As you've posted from the Bostic case, here is the important part:The quote from page 12 is from a dissenting judge, as such is meaningless in this case.A plain reading of the statute requires that, in order to be exempt, a firearm must be either manufactured in or before 1918 or be a "replica" thereof.
A replica is defined by Florida case law as meaning a reasonably exact reproduction of the object involved that, when viewed, causes the person to see substantially the same object as the original.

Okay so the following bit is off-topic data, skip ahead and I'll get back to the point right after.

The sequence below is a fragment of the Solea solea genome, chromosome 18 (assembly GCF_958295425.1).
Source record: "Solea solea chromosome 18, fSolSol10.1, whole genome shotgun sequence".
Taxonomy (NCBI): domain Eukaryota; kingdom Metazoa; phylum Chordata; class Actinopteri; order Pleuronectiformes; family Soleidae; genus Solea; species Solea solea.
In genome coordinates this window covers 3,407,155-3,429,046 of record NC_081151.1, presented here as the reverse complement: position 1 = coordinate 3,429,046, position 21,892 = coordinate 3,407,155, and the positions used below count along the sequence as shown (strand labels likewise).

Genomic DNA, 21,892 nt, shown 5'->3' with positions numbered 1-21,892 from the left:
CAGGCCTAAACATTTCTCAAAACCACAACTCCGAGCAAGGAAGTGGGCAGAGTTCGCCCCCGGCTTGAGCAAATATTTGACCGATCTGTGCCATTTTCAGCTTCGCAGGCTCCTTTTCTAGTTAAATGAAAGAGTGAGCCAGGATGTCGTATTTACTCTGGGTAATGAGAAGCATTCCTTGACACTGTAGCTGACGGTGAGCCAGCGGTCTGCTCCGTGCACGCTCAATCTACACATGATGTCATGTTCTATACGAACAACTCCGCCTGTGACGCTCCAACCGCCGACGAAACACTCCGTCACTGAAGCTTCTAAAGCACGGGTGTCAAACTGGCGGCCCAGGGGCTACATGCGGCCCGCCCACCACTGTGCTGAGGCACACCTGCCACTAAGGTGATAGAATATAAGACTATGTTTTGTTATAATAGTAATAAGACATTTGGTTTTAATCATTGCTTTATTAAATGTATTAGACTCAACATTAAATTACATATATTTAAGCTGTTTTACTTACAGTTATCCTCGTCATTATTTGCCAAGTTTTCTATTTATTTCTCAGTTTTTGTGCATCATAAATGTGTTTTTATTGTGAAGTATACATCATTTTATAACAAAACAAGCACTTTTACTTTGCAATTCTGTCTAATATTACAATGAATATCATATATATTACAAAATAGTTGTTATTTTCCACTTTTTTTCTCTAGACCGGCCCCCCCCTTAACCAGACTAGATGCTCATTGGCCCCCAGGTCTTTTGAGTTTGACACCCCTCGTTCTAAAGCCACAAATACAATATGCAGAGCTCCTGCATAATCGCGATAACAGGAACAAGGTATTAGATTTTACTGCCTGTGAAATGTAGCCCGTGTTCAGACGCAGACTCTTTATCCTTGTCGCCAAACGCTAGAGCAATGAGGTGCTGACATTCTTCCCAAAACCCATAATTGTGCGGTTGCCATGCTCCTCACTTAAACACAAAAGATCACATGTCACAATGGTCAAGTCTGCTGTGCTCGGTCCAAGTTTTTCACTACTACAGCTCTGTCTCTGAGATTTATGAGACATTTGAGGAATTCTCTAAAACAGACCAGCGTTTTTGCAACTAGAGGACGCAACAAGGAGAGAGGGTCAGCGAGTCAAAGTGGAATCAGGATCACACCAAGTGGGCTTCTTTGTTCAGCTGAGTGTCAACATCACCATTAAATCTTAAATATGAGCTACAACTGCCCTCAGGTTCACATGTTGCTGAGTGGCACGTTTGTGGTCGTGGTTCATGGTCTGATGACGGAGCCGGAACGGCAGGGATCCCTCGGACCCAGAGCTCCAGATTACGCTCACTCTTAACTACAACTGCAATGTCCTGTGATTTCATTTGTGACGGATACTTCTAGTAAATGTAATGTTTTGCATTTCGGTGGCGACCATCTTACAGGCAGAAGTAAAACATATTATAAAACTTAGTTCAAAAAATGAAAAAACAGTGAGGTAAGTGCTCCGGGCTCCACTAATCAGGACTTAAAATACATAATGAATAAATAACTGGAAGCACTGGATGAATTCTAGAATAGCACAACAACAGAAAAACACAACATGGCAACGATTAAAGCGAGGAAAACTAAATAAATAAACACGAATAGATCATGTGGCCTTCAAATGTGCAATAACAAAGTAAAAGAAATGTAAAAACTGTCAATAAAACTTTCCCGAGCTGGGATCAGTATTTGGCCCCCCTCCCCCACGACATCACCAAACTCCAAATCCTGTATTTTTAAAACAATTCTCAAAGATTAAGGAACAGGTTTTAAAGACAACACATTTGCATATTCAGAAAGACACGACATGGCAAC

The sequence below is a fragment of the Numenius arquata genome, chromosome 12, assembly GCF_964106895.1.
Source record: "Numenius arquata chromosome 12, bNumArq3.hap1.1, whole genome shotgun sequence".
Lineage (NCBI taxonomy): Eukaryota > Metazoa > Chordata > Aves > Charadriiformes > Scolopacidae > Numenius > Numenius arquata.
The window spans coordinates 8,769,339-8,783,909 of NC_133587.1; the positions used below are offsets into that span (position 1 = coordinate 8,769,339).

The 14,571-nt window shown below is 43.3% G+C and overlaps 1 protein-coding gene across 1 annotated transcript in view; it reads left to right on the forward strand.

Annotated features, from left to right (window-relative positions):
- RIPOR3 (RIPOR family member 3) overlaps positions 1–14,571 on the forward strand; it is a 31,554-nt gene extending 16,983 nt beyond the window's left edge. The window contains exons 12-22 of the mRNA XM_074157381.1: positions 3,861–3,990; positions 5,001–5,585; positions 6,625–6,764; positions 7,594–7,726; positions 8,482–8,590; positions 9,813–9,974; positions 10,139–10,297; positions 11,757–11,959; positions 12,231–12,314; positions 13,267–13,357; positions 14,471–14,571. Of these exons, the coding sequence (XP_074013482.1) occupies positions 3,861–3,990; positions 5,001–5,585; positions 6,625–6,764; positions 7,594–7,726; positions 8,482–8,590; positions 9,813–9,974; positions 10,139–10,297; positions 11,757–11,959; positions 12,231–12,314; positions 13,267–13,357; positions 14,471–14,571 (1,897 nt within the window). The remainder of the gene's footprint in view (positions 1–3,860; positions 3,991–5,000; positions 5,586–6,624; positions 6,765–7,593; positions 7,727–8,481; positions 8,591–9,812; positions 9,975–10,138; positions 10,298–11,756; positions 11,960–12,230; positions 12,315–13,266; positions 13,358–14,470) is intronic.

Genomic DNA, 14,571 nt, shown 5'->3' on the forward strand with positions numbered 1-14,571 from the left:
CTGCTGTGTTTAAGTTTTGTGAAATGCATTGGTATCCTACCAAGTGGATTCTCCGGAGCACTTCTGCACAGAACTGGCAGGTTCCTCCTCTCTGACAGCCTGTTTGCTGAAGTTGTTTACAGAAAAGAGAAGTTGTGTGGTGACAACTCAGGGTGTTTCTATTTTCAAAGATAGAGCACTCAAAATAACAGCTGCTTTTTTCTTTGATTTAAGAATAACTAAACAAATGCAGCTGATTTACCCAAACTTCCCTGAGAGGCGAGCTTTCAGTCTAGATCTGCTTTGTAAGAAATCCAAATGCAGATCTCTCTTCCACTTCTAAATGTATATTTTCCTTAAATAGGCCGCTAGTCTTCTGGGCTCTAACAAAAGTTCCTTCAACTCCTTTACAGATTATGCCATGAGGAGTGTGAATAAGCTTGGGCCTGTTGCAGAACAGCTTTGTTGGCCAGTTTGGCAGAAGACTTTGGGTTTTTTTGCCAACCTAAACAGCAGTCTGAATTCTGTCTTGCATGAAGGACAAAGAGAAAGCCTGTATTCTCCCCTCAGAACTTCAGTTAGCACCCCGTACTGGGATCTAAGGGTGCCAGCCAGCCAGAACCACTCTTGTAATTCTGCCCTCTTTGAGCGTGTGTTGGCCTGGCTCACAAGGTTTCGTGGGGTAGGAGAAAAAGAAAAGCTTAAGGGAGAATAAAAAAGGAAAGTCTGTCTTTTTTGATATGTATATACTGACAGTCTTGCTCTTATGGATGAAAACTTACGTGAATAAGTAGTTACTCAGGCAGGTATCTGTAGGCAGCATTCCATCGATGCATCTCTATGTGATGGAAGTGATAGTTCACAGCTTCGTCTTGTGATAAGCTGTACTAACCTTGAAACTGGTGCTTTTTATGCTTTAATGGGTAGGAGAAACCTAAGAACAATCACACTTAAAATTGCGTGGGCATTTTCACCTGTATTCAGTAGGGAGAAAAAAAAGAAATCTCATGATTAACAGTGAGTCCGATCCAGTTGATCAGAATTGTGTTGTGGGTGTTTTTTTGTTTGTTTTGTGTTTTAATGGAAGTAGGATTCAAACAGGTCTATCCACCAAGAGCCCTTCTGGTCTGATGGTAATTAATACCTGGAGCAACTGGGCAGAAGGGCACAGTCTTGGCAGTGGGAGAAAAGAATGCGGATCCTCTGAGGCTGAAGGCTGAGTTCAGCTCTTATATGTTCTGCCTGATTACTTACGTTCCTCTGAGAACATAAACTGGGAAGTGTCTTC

Applying this definition to the facts at hand, it is clear that merely having an ignition system similar to that found on an antique firearm is not sufficient to render a firearm a "replica" of a firearm manufactured in or before 1918.
The rifle possessed by the defendant, which included visible differences from an antique firearm such as a fiber optic sight, was not a "replica" of a firearm manufactured in or before 1918.
The appeals court upheld the lower court's determination of "Antiqueness" was correct. It never went to a jury, as it was a matter of law, not fact.